Not exactly … but pretty close. Across three orders placed during the last six weeks, I’ve tried everything from par-cooked, ready-to-sear Long Island duck breasts ($14), to homemade demi-baguettes ($3), to an eight-component “Brassicas Salad” that easily feeds six people ($35). Of the two dozen items I’ve picked up at Biddeford’s Pepperell Mill (orders can also be collected at Eventide or delivered on the Casco Bay Ferry Line), precisely none have been duds.

The lobster roll kit sold by Big Tree Grocery replicates Eventide’s famous steamed, bao-inspired buns with picked lobster meat and brown butter vinaigrette. Photo by Andrew Ross

Some are even remarkable bargains. Take the $8 harissa-marinated Common Wealth Poultry Farm half-chicken that just needs 20 minutes in a 425 degree F oven, or better yet, the five varieties of superb house-made stock that Big Tree offers in quart-sized portions for $3 (duck, pork, or chicken) or $4 (dashi and vegetable). “What a great deal!” my friend, Portland-based cookbook author Mindy Fox said when I told her about my recent purchase. “Using a really good stock is important to so many dishes, and you don’t want to use grocery-store stock if you can avoid it.”

The price point is no accident. “We think of those items as affordable building blocks, tools to arm yourself with what you need to cook well,” Taylor said. “I think (Big Tree Grocery) is in competition for the people who are already going to spend a bunch of money buying really good products at Whole Foods or Rosemont. They’re the kind of people who are going to cook at home anyway because they’re cooking at home now, and they did before COVID, too.”

I laughed when Taylor described this kind of customer; it sounded a lot like me. I also wondered aloud if the shop’s open-source, mix-and-match ethos was intentional. To me, Big Tree Grocery feels like a gargantuan Lego kit – if you’re in the mood to follow directions, you can snap bricks into place and build an identical replica of the structure you see on the front of the box. But if you’re feeling more adventurous, you can repurpose those same blocks into something else, as-yet-unimagined even to toy designers back in Denmark.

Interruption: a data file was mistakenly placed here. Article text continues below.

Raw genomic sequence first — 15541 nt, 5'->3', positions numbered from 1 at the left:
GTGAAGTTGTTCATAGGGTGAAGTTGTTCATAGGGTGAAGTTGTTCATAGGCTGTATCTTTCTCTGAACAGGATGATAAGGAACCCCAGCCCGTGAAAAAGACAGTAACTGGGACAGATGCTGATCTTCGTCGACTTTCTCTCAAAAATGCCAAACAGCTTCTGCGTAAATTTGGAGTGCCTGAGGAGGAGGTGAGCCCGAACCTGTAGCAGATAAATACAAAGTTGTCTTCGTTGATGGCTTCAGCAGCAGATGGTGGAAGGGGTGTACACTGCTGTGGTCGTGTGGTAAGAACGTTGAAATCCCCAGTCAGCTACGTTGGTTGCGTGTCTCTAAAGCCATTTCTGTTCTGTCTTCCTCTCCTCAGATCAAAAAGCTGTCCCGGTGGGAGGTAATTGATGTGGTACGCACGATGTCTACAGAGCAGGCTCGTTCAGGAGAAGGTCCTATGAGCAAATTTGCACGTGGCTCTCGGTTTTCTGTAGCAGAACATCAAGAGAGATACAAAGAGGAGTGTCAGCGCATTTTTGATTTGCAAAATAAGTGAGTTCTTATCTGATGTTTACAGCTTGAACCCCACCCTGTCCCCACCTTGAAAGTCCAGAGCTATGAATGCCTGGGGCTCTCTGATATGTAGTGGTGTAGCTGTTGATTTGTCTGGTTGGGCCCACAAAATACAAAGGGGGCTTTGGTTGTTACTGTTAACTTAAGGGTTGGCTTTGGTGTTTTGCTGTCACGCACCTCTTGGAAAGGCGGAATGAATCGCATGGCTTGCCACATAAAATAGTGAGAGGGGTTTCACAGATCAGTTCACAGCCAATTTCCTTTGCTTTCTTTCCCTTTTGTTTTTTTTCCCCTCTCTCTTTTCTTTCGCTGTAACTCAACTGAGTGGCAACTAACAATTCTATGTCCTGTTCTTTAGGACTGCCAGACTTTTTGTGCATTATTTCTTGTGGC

“One-hundred percent. That is Mike (Wiley)’s and my whole philosophy. In our Eventide cookbook (no surprise, also available through Big Tree Grocery for $30), we said that our style of cooking could be summed up as pantry foraging,” Taylor said. “I’m not the best planner of meals, but I love to go in, see what I’ve got in the fridge and just pull stuff together. To us, the more cool stuff you have in your fridge or pantry, the better, and the better you’re gonna be as a cook.”

For now, I’ve got a freezer filled with Big Tree stocks (the duck broth is particularly good for braising root vegetables like carrots and celeriac). I’ve been storing them away with the expectation that the end of the pandemic will also signal the final days of the online grocery. But according to Taylor, my stock-stockpiling may be premature.

“A lot of people have reached out to us, saying that we hope you continue this, telling us they’ve been ordering every week, and that Big Tree Grocery has replaced their weekly trip to Whole Foods,” Taylor said. “Ultimately, we are really proud of this and think it has a future. When COVID is behind us, we could see that this might stick around for a while. We just want people to be eating better all the time, no matter what.”

Andrew Ross has written about food and dining in New York and the United Kingdom. He and his work have been featured on Martha Stewart Living Radio and in The New York Times. He is the recipient of four recent Critic’s Awards from the Maine Press Association. Contact him at: [email protected]
Twitter: @AndrewRossME